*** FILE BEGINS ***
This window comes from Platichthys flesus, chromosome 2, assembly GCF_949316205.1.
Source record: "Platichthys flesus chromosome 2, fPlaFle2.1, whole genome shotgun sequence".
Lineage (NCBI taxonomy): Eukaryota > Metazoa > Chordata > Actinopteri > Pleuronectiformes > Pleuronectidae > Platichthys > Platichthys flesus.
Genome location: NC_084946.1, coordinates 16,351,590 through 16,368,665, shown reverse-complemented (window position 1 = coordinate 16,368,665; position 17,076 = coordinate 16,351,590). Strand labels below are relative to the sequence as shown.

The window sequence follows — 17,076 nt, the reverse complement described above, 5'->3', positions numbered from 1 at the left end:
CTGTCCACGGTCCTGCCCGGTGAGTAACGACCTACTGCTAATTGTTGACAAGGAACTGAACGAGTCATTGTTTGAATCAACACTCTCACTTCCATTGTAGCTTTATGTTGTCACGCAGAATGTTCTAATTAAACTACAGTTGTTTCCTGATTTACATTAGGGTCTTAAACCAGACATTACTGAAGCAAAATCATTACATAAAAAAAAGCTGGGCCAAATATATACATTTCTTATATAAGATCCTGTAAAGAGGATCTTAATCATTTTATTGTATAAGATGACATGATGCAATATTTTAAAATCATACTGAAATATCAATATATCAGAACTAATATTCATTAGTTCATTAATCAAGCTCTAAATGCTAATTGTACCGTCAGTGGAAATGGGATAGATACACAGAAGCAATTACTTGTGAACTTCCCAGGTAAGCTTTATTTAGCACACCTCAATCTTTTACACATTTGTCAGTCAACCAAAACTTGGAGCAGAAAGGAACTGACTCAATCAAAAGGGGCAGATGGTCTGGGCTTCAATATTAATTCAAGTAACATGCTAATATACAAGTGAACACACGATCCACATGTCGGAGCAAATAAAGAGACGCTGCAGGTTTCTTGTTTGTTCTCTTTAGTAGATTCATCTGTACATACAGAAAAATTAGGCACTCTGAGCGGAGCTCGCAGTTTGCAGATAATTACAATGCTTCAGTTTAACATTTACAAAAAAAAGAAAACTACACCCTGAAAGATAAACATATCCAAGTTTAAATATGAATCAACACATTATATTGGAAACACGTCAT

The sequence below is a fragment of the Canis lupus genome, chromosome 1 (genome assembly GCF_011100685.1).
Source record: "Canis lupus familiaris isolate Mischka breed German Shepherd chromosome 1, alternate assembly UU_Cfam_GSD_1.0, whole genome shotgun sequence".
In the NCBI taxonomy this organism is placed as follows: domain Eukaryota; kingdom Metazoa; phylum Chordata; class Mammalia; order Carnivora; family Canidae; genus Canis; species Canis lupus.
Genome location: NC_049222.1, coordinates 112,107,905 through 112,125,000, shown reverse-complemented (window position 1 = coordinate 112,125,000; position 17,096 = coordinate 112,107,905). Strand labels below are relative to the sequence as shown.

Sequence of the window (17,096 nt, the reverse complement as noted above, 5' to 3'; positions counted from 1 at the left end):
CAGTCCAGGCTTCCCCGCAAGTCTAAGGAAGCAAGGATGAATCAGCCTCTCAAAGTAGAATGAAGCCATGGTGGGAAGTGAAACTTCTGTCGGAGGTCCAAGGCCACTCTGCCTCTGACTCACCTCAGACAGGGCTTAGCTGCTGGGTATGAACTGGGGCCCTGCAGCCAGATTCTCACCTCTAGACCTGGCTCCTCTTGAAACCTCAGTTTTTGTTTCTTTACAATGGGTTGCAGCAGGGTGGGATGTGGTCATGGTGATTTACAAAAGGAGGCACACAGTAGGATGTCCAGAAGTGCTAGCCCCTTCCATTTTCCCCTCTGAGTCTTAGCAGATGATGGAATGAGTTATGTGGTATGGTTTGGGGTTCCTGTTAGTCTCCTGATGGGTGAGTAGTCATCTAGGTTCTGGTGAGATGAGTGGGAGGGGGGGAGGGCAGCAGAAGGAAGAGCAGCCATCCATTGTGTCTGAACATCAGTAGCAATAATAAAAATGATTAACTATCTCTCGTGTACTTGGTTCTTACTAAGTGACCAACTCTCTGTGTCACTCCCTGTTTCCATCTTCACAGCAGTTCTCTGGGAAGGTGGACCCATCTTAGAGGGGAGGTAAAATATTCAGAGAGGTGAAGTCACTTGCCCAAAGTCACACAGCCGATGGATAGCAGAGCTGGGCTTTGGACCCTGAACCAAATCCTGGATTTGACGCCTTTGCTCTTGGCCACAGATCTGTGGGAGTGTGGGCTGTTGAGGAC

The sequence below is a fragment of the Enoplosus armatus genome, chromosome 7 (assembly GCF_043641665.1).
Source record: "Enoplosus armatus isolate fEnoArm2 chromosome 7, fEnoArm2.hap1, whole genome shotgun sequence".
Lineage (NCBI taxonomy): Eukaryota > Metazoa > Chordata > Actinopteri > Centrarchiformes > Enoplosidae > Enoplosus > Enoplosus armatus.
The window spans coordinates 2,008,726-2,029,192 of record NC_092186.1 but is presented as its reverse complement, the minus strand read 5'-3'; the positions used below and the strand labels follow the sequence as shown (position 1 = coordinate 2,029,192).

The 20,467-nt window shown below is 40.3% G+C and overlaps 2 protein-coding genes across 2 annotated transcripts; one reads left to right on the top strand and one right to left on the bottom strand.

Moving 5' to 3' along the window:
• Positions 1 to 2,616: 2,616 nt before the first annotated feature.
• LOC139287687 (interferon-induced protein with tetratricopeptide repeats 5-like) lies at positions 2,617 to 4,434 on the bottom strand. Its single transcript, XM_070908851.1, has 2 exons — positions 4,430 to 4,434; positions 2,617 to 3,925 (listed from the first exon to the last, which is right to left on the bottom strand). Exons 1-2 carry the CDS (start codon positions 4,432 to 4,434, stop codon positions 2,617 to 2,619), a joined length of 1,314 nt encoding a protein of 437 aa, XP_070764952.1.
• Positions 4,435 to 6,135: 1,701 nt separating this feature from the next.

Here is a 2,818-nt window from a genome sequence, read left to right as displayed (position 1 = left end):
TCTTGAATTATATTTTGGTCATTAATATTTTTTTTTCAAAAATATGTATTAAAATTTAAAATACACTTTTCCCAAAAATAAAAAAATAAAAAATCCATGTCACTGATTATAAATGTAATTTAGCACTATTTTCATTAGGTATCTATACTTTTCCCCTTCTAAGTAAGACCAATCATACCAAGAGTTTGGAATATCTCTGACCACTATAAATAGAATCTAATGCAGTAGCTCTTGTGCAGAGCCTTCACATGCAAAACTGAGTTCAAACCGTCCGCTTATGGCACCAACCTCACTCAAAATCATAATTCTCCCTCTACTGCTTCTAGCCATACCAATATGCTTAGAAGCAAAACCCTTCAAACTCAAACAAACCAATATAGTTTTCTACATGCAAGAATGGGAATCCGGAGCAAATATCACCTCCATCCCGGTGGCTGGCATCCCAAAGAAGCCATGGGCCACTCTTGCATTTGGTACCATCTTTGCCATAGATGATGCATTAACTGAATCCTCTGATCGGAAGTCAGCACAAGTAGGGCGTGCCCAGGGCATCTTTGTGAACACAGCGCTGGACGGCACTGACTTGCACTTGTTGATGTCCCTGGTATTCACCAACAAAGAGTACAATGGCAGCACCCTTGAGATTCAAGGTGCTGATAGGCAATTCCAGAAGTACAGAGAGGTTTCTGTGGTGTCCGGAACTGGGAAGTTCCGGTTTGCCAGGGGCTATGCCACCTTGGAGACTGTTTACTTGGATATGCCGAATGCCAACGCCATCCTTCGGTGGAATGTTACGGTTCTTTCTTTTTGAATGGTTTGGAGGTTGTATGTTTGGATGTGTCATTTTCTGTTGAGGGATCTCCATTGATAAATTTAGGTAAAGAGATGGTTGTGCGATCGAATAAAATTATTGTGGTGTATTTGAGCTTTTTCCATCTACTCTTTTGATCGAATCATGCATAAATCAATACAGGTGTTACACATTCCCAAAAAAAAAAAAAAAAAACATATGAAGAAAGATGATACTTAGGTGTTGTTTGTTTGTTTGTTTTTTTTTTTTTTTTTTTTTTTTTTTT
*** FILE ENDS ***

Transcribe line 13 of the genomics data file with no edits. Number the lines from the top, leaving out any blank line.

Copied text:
The sequence below is a fragment of the Enoplosus armatus genome, chromosome 7 (assembly GCF_043641665.1).